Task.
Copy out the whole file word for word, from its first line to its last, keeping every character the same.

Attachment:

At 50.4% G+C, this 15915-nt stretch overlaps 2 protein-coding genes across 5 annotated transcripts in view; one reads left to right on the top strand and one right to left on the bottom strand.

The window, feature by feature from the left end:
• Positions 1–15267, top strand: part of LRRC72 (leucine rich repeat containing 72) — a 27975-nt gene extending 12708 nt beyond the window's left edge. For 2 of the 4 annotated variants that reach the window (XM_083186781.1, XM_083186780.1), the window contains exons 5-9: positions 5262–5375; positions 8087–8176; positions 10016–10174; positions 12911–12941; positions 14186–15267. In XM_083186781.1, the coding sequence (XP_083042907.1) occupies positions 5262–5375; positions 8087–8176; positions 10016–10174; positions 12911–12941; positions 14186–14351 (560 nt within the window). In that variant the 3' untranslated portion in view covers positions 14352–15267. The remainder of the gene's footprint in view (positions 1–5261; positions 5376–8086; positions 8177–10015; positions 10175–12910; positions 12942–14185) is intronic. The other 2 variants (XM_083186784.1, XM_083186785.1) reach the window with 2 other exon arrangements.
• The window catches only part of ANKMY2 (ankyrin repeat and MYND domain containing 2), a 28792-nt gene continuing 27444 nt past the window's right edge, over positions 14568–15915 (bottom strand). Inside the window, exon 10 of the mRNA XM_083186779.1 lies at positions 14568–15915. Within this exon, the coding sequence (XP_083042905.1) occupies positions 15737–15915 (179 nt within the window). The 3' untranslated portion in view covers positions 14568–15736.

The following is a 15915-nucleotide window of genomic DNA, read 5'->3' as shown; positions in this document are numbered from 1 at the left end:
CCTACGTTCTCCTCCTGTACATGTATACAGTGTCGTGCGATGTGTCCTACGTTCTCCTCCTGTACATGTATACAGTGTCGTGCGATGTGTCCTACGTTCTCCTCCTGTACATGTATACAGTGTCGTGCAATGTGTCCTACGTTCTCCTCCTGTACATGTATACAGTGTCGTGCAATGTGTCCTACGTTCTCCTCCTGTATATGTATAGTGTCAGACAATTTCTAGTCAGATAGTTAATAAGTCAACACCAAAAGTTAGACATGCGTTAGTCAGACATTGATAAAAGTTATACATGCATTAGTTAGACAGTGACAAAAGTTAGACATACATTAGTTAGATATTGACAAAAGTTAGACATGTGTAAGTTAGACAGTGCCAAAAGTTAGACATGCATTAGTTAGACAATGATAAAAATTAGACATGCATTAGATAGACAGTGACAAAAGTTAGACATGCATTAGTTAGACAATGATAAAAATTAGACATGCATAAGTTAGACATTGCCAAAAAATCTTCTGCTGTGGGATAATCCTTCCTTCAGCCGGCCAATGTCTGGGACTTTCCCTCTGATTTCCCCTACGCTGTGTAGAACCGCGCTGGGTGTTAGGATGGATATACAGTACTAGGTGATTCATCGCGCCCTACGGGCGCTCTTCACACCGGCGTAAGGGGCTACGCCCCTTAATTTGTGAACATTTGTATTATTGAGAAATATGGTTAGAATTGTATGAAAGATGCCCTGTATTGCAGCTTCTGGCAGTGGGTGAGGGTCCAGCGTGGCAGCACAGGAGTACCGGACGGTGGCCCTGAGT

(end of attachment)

At 50.4% G+C, this 15915-nt stretch overlaps 2 protein-coding genes across 5 annotated transcripts in view; one reads left to right on the top strand and one right to left on the bottom strand.

The window, feature by feature from the left end:
• Positions 1–15267, top strand: part of LRRC72 (leucine rich repeat containing 72) — a 27975-nt gene extending 12708 nt beyond the window's left edge. For 2 of the 4 annotated variants that reach the window (XM_083186781.1, XM_083186780.1), the window contains exons 5-9: positions 5262–5375; positions 8087–8176; positions 10016–10174; positions 12911–12941; positions 14186–15267. In XM_083186781.1, the coding sequence (XP_083042907.1) occupies positions 5262–5375; positions 8087–8176; positions 10016–10174; positions 12911–12941; positions 14186–14351 (560 nt within the window). In that variant the 3' untranslated portion in view covers positions 14352–15267. The remainder of the gene's footprint in view (positions 1–5261; positions 5376–8086; positions 8177–10015; positions 10175–12910; positions 12942–14185) is intronic. The other 2 variants (XM_083186784.1, XM_083186785.1) reach the window with 2 other exon arrangements.
• The window catches only part of ANKMY2 (ankyrin repeat and MYND domain containing 2), a 28792-nt gene continuing 27444 nt past the window's right edge, over positions 14568–15915 (bottom strand). Inside the window, exon 10 of the mRNA XM_083186779.1 lies at positions 14568–15915. Within this exon, the coding sequence (XP_083042905.1) occupies positions 15737–15915 (179 nt within the window). The 3' untranslated portion in view covers positions 14568–15736.

The following is a 15915-nucleotide window of genomic DNA, read 5'->3' as shown; positions in this document are numbered from 1 at the left end:
CCTACGTTCTCCTCCTGTACATGTATACAGTGTCGTGCGATGTGTCCTACGTTCTCCTCCTGTACATGTATACAGTGTCGTGCGATGTGTCCTACGTTCTCCTCCTGTACATGTATACAGTGTCGTGCAATGTGTCCTACGTTCTCCTCCTGTACATGTATACAGTGTCGTGCAATGTGTCCTACGTTCTCCTCCTGTATATGTATAGTGTCAGACAATTTCTAGTCAGATAGTTAATAAGTCAACACCAAAAGTTAGACATGCGTTAGTCAGACATTGATAAAAGTTATACATGCATTAGTTAGACAGTGACAAAAGTTAGACATACATTAGTTAGATATTGACAAAAGTTAGACATGTGTAAGTTAGACAGTGCCAAAAGTTAGACATGCATTAGTTAGACAATGATAAAAATTAGACATGCATTAGATAGACAGTGACAAAAGTTAGACATGCATTAGTTAGACAATGATAAAAATTAGACATGCATAAGTTAGACATTGCCAAAAAATCTTCTGCTGTGGGATAATCCTTCCTTCAGCCGGCCAATGTCTGGGACTTTCCCTCTGATTTCCCCTACGCTGTGTAGAACCGCGCTGGGTGTTAGGATGGATATACAGTACTAGGTGATTCATCGCGCCCTACGGGCGCTCTTCACACCGGCGTAAGGGGCTACGCCCCTTAATTTGTGAACATTTGTATTATTGAGAAATATGGTTAGAATTGTATGAAAGATGCCCTGTATTGCAGCTTCTGGCAGTGGGTGAGGGTCCAGCGTGGCAGCACAGGAGTACCGGACGGTGGCCCTGAGT